David Cameron and Nicola Sturgeon talk Scottish devolution as PM bids to save the union

 
Lauren Fedor
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“I am here today to underline my commitment to our United Kingdom and Scotland’s important place within it”
Prime Minister David Cameron and First Minister of Scotland Nicola Sturgeon will meet face-to-face for the first time today since last week’s General Election.

The election ushered in big victories for both Cameron’s Conservatives and Sturgeon’s SNP, with the Prime Minister’s party securing an outright national majority and the Scottish nationalists winning 56 of Scotland’s 59 seats in Westminster.

The two party leaders will sit down in Scotland and are expected to discuss Cameron’s proposals for further devolution of powers from Westminster to Holyrood. The Queen’s Speech, which is set to be delivered later this month, is reported to include a new Scotland bill.

The Prime Minister will say: “I am here today to underline my commitment to our United Kingdom and Scotland’s important place within it.”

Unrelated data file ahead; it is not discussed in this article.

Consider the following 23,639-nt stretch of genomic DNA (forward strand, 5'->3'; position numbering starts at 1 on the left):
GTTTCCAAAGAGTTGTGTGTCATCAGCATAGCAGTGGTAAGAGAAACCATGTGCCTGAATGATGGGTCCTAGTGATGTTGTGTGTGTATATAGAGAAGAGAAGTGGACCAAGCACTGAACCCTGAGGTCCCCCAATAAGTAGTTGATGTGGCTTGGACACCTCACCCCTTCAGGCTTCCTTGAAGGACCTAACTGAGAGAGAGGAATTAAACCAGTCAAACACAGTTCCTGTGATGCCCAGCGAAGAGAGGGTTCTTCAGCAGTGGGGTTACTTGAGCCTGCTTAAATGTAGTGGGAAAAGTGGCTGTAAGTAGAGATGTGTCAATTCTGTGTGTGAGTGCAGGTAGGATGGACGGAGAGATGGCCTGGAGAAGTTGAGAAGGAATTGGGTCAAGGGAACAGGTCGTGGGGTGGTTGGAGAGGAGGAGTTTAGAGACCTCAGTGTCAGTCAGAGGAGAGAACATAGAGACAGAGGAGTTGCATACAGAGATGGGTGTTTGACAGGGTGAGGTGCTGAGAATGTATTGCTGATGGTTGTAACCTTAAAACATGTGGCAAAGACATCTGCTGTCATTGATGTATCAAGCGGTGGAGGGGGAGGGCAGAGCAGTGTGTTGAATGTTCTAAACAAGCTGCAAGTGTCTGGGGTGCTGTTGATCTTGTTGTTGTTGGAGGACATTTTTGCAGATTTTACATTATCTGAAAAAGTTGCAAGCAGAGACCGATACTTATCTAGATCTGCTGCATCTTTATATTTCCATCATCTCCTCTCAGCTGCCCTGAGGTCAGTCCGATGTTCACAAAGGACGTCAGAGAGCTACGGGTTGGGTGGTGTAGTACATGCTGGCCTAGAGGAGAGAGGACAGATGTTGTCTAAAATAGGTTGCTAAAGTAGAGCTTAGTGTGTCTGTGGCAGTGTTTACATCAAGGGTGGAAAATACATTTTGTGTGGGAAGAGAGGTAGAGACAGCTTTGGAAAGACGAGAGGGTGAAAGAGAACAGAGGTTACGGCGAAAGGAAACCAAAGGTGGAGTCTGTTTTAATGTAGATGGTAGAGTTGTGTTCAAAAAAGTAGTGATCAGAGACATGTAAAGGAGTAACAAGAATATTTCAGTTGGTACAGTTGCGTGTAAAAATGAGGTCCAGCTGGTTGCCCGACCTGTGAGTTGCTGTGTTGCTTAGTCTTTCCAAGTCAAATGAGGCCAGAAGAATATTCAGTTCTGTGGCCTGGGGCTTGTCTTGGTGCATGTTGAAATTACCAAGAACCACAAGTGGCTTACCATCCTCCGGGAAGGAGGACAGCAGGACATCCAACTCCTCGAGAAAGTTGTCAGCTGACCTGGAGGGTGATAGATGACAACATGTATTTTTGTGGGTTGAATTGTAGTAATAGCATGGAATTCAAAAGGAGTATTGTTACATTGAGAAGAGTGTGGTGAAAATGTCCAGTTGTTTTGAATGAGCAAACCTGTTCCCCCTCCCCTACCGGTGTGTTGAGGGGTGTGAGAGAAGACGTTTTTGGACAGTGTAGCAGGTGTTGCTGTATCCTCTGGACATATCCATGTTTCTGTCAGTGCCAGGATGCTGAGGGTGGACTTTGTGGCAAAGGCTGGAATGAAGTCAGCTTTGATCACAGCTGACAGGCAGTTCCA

“That means remaining true to the promise we made to implement the all-party Smith agreement to make Scotland one of the most accountable and powerful devolved parliaments in the world,” he will add.

The Smith Commission, a cross-party group convened following the “No” vote in last September’s Scottish independence referendum, recommended giving Holyrood complete power to set income tax rates and bands, collect a share of VAT and control air passenger duty, among other tax-and-spend responsibilities.

Sturgeon has described the Smith Commission report as “a strong starting point” that “does not go far enough.”

Meanwhile, the Scottish parliament’s further powers committee, which includes members from multiple political parties, said yesterday that draft clauses of a new Scotland bill prepared by the last government did not deliver on the taxation freedom requests of the Smith Commission.

Bruce Crawford, an SNP MSP who convened the committee, said: “The current proposals do not yet meet the challenge of fully translating the political agreement reached in the Smith Commission into legislation.”

A Scotland Office spokesperson said any new Scotland bill would be subject to standard parliamentary scrutiny.

“The Secretary of State has been clear: there will be a full parliamentary discussion of these issues where differing views can be heard,” they said.

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